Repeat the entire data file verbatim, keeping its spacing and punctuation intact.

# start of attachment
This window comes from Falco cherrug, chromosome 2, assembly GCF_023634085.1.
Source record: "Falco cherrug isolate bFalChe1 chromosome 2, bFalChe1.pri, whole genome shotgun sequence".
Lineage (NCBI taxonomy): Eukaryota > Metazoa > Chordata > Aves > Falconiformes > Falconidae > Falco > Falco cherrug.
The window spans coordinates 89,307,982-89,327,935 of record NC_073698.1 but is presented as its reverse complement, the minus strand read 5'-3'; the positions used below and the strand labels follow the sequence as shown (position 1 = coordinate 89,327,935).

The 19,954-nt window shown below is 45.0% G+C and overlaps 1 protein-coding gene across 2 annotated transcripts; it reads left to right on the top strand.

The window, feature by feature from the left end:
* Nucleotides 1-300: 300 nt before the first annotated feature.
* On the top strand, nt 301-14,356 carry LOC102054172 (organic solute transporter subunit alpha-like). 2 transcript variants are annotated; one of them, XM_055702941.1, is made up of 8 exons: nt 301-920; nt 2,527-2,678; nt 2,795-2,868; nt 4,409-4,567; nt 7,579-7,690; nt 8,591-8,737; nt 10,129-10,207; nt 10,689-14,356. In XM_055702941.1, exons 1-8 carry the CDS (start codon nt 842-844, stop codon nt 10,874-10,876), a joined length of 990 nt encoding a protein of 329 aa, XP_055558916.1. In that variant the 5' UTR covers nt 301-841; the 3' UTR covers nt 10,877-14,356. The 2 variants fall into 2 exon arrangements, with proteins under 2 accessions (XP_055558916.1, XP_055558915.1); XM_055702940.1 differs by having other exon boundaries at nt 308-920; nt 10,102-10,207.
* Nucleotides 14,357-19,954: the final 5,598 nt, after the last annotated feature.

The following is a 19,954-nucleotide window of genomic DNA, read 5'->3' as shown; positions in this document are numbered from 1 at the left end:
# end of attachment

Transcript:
This window comes from Falco cherrug, chromosome 2, assembly GCF_023634085.1.
Source record: "Falco cherrug isolate bFalChe1 chromosome 2, bFalChe1.pri, whole genome shotgun sequence".
Lineage (NCBI taxonomy): Eukaryota > Metazoa > Chordata > Aves > Falconiformes > Falconidae > Falco > Falco cherrug.
The window spans coordinates 89,307,982-89,327,935 of record NC_073698.1 but is presented as its reverse complement, the minus strand read 5'-3'; the positions used below and the strand labels follow the sequence as shown (position 1 = coordinate 89,327,935).

The 19,954-nt window shown below is 45.0% G+C and overlaps 1 protein-coding gene across 2 annotated transcripts; it reads left to right on the top strand.

The window, feature by feature from the left end:
* Nucleotides 1-300: 300 nt before the first annotated feature.
* On the top strand, nt 301-14,356 carry LOC102054172 (organic solute transporter subunit alpha-like). 2 transcript variants are annotated; one of them, XM_055702941.1, is made up of 8 exons: nt 301-920; nt 2,527-2,678; nt 2,795-2,868; nt 4,409-4,567; nt 7,579-7,690; nt 8,591-8,737; nt 10,129-10,207; nt 10,689-14,356. In XM_055702941.1, exons 1-8 carry the CDS (start codon nt 842-844, stop codon nt 10,874-10,876), a joined length of 990 nt encoding a protein of 329 aa, XP_055558916.1. In that variant the 5' UTR covers nt 301-841; the 3' UTR covers nt 10,877-14,356. The 2 variants fall into 2 exon arrangements, with proteins under 2 accessions (XP_055558916.1, XP_055558915.1); XM_055702940.1 differs by having other exon boundaries at nt 308-920; nt 10,102-10,207.
* Nucleotides 14,357-19,954: the final 5,598 nt, after the last annotated feature.

The following is a 19,954-nucleotide window of genomic DNA, read 5'->3' as shown; positions in this document are numbered from 1 at the left end: